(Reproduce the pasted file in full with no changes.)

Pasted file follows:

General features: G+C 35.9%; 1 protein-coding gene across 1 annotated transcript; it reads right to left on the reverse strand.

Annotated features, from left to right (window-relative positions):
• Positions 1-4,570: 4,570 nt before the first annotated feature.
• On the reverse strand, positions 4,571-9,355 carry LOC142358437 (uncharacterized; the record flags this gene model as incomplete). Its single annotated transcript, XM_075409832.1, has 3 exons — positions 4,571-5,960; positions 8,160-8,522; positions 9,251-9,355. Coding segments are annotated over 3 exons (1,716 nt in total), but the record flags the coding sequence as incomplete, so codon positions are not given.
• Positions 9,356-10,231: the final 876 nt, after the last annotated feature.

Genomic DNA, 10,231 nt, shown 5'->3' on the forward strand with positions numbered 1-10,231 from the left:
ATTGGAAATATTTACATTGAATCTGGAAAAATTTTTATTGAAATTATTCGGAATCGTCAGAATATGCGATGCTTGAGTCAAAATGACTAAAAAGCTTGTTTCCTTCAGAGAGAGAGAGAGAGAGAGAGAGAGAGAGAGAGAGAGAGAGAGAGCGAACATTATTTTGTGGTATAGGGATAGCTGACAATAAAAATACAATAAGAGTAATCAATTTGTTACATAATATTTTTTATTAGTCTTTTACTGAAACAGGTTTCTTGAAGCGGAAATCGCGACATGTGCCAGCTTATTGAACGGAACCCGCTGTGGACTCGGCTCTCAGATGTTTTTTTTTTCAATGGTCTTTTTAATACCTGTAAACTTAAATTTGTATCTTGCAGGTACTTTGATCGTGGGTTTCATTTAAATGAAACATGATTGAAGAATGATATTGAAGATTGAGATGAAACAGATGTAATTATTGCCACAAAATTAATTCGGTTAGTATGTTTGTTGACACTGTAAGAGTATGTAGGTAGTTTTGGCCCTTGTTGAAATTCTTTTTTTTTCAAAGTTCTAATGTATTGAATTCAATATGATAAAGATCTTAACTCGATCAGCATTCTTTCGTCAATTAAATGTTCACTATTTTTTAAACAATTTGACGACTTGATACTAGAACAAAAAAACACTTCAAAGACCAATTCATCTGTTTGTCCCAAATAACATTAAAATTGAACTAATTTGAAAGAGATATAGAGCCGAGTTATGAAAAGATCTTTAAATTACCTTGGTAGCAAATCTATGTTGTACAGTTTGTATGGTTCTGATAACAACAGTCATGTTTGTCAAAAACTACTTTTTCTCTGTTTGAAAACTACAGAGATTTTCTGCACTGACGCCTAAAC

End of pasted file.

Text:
General features: G+C 35.9%; 1 protein-coding gene across 1 annotated transcript; it reads right to left on the reverse strand.

Annotated features, from left to right (window-relative positions):
• Positions 1-4,570: 4,570 nt before the first annotated feature.
• On the reverse strand, positions 4,571-9,355 carry LOC142358437 (uncharacterized; the record flags this gene model as incomplete). Its single annotated transcript, XM_075409832.1, has 3 exons — positions 4,571-5,960; positions 8,160-8,522; positions 9,251-9,355. Coding segments are annotated over 3 exons (1,716 nt in total), but the record flags the coding sequence as incomplete, so codon positions are not given.
• Positions 9,356-10,231: the final 876 nt, after the last annotated feature.

Genomic DNA, 10,231 nt, shown 5'->3' on the forward strand with positions numbered 1-10,231 from the left:
ATTGGAAATATTTACATTGAATCTGGAAAAATTTTTATTGAAATTATTCGGAATCGTCAGAATATGCGATGCTTGAGTCAAAATGACTAAAAAGCTTGTTTCCTTCAGAGAGAGAGAGAGAGAGAGAGAGAGAGAGAGAGAGAGAGAGAGAGCGAACATTATTTTGTGGTATAGGGATAGCTGACAATAAAAATACAATAAGAGTAATCAATTTGTTACATAATATTTTTTATTAGTCTTTTACTGAAACAGGTTTCTTGAAGCGGAAATCGCGACATGTGCCAGCTTATTGAACGGAACCCGCTGTGGACTCGGCTCTCAGATGTTTTTTTTTTCAATGGTCTTTTTAATACCTGTAAACTTAAATTTGTATCTTGCAGGTACTTTGATCGTGGGTTTCATTTAAATGAAACATGATTGAAGAATGATATTGAAGATTGAGATGAAACAGATGTAATTATTGCCACAAAATTAATTCGGTTAGTATGTTTGTTGACACTGTAAGAGTATGTAGGTAGTTTTGGCCCTTGTTGAAATTCTTTTTTTTTCAAAGTTCTAATGTATTGAATTCAATATGATAAAGATCTTAACTCGATCAGCATTCTTTCGTCAATTAAATGTTCACTATTTTTTAAACAATTTGACGACTTGATACTAGAACAAAAAAACACTTCAAAGACCAATTCATCTGTTTGTCCCAAATAACATTAAAATTGAACTAATTTGAAAGAGATATAGAGCCGAGTTATGAAAAGATCTTTAAATTACCTTGGTAGCAAATCTATGTTGTACAGTTTGTATGGTTCTGATAACAACAGTCATGTTTGTCAAAAACTACTTTTTCTCTGTTTGAAAACTACAGAGATTTTCTGCACTGACGCCTAAAC